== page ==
This investigation was supported by grant GB-3588 from the National Science Foundation.
Studies on regeneration in the creeping ctenophore, Vallicula multiformis†
Article first published online: 6 FEB 2005
Copyright © 1967 Wiley-Liss, Inc.
Journal of Morphology
Volume 123, Issue 1, pages 71–83, September 1967
How to Cite
Freeman, G. (1967), Studies on regeneration in the creeping ctenophore, Vallicula multiformis. J. Morphol., 123: 71–83. doi: 10.1002/jmor.1051230107
- Issue published online: 6 FEB 2005
- Article first published online: 6 FEB 2005
The ctenophore, Vallicula multiformis (V. multiformis) (Rankin), can reproduce asexully by segregating pieces of tissue from its periphery. These pieces of tissue then differentiate to form new individuals. In 99% of the cases the pieces of tissue form normal animals; however in 1% of the cases they form “half animals” which have only one set of tentacles (the animal normally has two sets of tentacles). V. multiformis can also regenerate its apical organ, and one or both sets of tentacles.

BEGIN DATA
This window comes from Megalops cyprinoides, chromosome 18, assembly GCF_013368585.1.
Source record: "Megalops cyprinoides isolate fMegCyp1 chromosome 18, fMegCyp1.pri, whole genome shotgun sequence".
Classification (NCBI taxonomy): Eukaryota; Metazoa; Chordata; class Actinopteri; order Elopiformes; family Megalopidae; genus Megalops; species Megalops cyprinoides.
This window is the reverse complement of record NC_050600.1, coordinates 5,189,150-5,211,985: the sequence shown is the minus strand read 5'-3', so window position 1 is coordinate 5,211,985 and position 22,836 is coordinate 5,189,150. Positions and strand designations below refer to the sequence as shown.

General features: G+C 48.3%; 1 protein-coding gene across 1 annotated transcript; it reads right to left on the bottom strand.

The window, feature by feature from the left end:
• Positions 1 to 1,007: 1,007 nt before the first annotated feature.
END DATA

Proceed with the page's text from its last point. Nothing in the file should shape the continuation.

By cutting V. multiformis in half through the apical organ along the sagittal plane it is possible to produce “half animals” in 30% of the cases. “Half animals” can reproduce asexually. In 6% of the cases the new individuals which form from them differentiate as “half animals.” A part of a “half animal” that contains an apical organ will regenerate as a “half animal” while a part that does not contain an apical organ will regenerate as a normal individual. If one removes the apical organ from a “half animal,” it will regenerate it. A part of this animal containing the regenerated apical organ will regenerate as a “half animal.” If one removes the apical organ from a “half animal” and replaces it with the apical organ of a normal individual, the part containing the apical organ will regenerate as a normal individual. The results of these experiments are discussed in terms of possible mechanisms that control the process of regeneration.